The one thing that must be said about your work, first and foremost, is that you must care about it; as well as those you do the work for. There is nothing else that matters, absolutely nothing. Even then, you will make mistakes. This is not an option, especially with a new job and especially if you've been out of the loop for a while. I was out of work for a year before being hired by a firm out of Lansing (Thank you Jesus).
If I'm lying, I'm dying, the first week was a pain. It was hot, humid and rainy. The customers were more than nice enough, but having working air-conditioning has a direct effect on one's mood. I've prayed daily to be a blessing to those I've come in contact with and fallen short twice. While arguably, it wouldn't have made much of a difference on at least one of these calls in returning the equipment to working order, it does have a profound effect on customer perception, follow me?
In both instances, it wasn't about condemning the equipment to make a buck. This is not the case, or I'd have to change my moniker to replacinggrace. My aim is to make something work as long as inhumanly possible and economically feasible. The latter is one that's open to interpretation and the customers' perception which is reality. Let's face it, most of us can't swing it to replace everything when it's due. I can't buy a new car every three years to avoid fixing the big stuff, so I have to adapt.
When an air-conditioner leaked at my last employer, it was done. Well, my new boss has a different philosophy. If it's under 15 years old, his view is to try and fix it. I fell flat on my face with a leaking air-conditioner and partially with one with a blown fuse (the latter was moot in that the compressor was trashed, and I told her that, but she was still ticked about it. Who can blame her). I've yet to hear everything that went down with the leaker, but today gave me pause to think this morning when I had another one to deal with.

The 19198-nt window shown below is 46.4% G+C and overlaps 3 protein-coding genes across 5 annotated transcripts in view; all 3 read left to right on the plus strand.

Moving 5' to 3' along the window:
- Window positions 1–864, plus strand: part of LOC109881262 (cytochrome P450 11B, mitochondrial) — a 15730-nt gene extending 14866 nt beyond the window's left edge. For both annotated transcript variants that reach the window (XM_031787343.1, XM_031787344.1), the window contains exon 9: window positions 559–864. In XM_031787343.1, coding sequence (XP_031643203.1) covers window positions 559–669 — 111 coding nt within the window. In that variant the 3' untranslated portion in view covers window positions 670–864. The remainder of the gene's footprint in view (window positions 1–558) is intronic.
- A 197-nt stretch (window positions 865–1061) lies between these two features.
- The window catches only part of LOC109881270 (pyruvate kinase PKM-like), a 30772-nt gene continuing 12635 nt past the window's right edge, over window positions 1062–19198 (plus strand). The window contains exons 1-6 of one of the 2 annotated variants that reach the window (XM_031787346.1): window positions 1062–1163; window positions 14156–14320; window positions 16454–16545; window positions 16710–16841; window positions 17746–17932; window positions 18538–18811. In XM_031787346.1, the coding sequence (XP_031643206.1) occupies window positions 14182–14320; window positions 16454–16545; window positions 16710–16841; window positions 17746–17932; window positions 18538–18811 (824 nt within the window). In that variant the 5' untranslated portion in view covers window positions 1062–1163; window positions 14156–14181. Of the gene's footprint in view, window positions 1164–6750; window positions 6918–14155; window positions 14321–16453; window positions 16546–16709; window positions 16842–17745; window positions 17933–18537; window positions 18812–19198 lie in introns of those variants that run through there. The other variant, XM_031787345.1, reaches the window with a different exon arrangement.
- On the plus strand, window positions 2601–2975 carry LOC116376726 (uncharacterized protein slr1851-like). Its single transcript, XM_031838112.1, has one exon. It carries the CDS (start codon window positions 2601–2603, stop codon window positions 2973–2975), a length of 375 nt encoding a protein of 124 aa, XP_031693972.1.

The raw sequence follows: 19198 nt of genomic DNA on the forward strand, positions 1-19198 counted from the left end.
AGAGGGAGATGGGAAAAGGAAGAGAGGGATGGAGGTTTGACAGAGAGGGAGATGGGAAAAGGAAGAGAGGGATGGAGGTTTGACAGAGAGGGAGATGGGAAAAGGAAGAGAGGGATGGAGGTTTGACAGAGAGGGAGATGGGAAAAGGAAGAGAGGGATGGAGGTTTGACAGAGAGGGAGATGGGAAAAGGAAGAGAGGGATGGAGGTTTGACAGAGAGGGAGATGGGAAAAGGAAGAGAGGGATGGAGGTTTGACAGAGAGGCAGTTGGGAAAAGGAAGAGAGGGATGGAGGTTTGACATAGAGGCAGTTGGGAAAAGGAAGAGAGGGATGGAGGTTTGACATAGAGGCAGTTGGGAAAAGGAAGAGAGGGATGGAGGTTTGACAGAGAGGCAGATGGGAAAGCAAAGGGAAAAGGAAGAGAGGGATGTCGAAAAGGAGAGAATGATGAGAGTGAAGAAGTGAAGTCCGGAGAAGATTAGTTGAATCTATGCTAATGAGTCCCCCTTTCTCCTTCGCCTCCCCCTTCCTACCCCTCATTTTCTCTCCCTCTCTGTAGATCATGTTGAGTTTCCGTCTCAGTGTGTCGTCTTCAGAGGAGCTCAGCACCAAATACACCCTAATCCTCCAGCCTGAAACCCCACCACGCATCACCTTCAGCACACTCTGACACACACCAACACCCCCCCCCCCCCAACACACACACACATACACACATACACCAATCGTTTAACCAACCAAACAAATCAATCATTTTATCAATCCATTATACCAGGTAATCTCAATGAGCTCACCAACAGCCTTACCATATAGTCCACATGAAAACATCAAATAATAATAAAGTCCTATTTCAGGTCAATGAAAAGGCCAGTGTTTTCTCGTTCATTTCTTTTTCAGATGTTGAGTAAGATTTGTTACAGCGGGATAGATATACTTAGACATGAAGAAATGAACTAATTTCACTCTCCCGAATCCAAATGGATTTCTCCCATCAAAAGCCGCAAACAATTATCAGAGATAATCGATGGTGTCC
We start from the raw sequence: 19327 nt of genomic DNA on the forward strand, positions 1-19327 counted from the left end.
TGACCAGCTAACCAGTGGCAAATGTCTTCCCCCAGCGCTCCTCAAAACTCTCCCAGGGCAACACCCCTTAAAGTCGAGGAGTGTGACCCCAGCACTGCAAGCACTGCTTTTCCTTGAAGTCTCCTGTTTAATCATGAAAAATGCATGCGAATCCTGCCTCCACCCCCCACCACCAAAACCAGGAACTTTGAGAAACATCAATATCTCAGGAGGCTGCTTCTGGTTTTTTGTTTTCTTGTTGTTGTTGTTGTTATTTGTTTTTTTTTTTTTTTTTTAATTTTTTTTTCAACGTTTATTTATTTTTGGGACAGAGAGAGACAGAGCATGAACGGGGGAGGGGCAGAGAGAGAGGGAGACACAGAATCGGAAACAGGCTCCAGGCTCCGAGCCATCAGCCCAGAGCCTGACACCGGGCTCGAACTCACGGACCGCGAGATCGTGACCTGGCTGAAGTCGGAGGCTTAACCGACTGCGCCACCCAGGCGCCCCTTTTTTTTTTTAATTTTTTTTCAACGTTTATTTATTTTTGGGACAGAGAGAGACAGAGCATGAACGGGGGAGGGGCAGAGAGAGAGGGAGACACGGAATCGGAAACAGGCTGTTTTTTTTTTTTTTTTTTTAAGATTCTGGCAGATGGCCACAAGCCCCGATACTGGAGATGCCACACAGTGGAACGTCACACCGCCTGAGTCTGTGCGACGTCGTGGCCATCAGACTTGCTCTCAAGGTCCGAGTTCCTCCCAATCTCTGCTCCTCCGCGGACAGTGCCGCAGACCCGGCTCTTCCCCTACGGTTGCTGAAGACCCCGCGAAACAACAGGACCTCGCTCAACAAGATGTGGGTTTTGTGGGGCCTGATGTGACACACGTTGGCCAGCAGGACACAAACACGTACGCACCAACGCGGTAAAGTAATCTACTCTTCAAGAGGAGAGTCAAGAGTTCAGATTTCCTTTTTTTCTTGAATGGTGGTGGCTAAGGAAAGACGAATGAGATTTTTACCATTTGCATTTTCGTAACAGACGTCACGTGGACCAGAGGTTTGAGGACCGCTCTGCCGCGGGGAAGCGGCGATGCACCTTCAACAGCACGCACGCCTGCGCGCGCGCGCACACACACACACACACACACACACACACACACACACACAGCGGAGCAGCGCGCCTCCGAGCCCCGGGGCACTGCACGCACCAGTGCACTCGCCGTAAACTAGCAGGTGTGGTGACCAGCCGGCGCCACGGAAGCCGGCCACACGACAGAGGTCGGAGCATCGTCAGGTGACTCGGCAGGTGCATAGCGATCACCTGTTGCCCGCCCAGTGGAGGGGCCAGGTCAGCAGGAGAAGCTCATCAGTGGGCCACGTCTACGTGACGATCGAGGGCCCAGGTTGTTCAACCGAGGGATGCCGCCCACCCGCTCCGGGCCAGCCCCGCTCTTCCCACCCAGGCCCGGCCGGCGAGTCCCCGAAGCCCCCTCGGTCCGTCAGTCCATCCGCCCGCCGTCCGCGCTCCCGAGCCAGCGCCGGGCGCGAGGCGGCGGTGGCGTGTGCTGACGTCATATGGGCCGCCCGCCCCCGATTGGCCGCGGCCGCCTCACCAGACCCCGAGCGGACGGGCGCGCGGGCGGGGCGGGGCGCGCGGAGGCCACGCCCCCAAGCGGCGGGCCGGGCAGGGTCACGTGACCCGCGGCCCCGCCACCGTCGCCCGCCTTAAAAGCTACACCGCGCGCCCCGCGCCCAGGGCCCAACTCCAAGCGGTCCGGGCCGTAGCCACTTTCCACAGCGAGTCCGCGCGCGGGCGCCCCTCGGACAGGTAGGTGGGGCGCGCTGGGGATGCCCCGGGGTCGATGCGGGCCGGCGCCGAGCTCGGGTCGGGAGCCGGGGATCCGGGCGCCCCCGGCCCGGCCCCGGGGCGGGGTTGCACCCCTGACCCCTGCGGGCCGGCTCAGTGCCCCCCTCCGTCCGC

This one was about the same age as the first one, about 10 years old, give or take a year. It froze up something horrible and it took me several hours and the customer almost $400 to fix it, but it ran like a champ afterward. Hopefully, this guy won't have to see my smiling face for awhile and his A/C will work for another decade with a little maintenance. The point is that nothing is more important on your job than those you're trying to help. If you lose sight of the mission, you lose, your boss loses, and your customers lose. Eyes on the prize, that's where everyone wins as much as possible. Maranatha!